Cahill's papers document his professional and public life from the 1940s-until his death in 2001, tracing the trajectory of
his career as a San Francisco Police Department officer, homicide inspector, deputy chief of police, and chief of police;
as well as his public life after he retired from SFPD, when he continued to be a prominent public figure and public speaker.
The collection consists of police records, mainly from an undercover vice investigation from the 1950s; correspondence; scheduling
diaries; speech materials; papers from conferences and events; certificates and awards; newspaper clippings and publications,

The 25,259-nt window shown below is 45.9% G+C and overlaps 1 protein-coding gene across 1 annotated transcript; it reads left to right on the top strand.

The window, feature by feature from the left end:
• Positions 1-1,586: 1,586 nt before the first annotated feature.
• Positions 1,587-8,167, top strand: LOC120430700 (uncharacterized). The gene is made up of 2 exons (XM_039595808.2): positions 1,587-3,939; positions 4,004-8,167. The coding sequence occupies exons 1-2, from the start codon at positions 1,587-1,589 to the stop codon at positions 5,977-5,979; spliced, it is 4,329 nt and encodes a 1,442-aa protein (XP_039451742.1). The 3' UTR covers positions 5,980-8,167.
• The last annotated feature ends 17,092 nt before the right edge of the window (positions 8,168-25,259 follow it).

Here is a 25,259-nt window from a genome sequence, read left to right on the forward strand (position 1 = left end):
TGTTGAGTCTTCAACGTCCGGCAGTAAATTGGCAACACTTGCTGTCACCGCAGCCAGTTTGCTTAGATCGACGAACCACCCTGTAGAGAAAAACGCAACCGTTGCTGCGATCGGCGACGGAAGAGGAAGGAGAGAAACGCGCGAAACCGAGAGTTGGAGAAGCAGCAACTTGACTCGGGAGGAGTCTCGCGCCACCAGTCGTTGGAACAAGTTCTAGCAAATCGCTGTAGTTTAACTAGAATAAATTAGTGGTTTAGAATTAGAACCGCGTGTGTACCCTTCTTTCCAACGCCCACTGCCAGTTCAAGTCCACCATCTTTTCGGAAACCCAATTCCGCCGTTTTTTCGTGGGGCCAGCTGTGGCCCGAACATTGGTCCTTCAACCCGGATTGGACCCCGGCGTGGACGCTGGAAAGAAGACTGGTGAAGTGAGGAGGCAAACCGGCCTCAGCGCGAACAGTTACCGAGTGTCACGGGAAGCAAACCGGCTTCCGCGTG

the bulk of which feature or include Cahill; photographs, and audiorecordings.
Thomas J. Cahill started his working life humbly as an ice-delivery man in San Francisco in 1931. By 1958 he had become San
Francisco's Chief of Police, responsible for the oldest police force west of the Mississippi River. Cahill focused his ambitions
on making San Francisco a safer city, instituting novel and sometimes controversial approaches, working with the FBI and U.S.
Congress, and addressing scores of audiences throughout his career and retirement to discuss crime control and prevention.
7 cartons, 2 oversize flat boxes
(10.7 cubic ft.)
All requests for permission to publish or quote from manuscripts must be submitted in writing to the City Archivist.
The collection is open for research, with photographs available during Photo Desk hours. Please call the San Francisco History
Center for hours and information at 415-557-4567.